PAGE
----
This webinar will discuss the current “industry best practice” for the alert/case management investigation process, and any guidance from the regulators. The instructor will cover a sample methodology meant to demonstrate what your institution may be doing, and opportunities to improve it. Participants will understand about the rules/scenarios thresholds that are leading to alerts/cases. It will help you answer
- What is your escalation process?
- What policies guide your investigation process?
- What policies dictate when you file an alert/case?
Why Should You Attend:
The art and science of Alert/Case Investigation has matured along with other elements of BSA/AML/OFAC Compliance, spurred on by ever more stringent regulations and stricter adherence to the letter and spirit of the rules by examiners. As with many other of the elements of BSA Compliance, there is little official guidance. OFAC has provided some guidance as to how to clear and manage sanctions “hits.”
In this training session, we will explore the components of a loosely defined “industry practice” alert and case clearing methodology. What are the corresponding quality control issues and the importance of an alert/case management system? It will help you answer the listed below questions:
- What makes good investigation?
- What is enough to determine the difference between a false positive and true positive?
- What constitutes a practical and proper escalation process?
- Who decides when the case becomes a matter for filing?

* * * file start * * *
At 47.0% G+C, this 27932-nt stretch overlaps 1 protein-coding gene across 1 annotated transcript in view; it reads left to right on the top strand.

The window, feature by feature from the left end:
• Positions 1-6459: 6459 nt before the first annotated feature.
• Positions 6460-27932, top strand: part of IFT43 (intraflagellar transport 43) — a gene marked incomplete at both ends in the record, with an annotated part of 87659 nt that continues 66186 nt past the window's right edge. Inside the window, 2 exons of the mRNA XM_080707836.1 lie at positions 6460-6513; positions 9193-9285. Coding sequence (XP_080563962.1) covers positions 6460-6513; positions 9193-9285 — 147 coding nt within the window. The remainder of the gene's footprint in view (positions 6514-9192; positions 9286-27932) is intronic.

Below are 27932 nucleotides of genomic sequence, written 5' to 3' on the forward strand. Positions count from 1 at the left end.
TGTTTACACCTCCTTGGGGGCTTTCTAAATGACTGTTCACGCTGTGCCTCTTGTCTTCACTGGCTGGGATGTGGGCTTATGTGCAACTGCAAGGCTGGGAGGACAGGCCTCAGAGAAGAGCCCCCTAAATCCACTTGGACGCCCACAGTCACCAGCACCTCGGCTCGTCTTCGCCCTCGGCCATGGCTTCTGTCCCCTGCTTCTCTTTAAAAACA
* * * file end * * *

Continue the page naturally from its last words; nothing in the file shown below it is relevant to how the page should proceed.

- At what point do excessive numbers of false positives lead to revision of rules/scenarios thresholds?
Areas Covered in the Webinar:
- The industry standard for the investigation process.
- Alert and case clearing methodology.
- The quality control issues that can arise.
- The importance of an alert/case management system.
- Determining the difference between a false positive and a true positive.
- The escalation process – what is practical and proper and at what point you decide to file.
- Determining what might be excessive false positives for your institution and how to “fix” that.
Who Will Benefit:
- BSA/AML Officers
- Compliance Officers
- Chief Compliance Officers
- Sanctions Officers
- AML Analysts
- Risk Officers
- Chief Risk Officers
- Legal Departments
- Risk Managers
- Money Services Businesses
- Other non-bank financial institutions
John Reynolds is a former Bank regulator, having retired from the NY Fed as an examining officer in the financial institution supervision group. Mr. Reynolds started out his career as an assistant bank examiner in 1979 working up through the ranks and has been involved in all facets of bank examination work at international, large complex institutions, regional, and community institutions. From 2009 until his retirement in 2015, he played a leadership role in the NY Fed’s Compliance examination work, where he guided teams of examiners reviewing institutions’ compliance with AML-BSA and OFAC regulations and laws.
Mr. Reynolds holds a BS in accounting from Fordham University and an MBA in International Finance from New York University.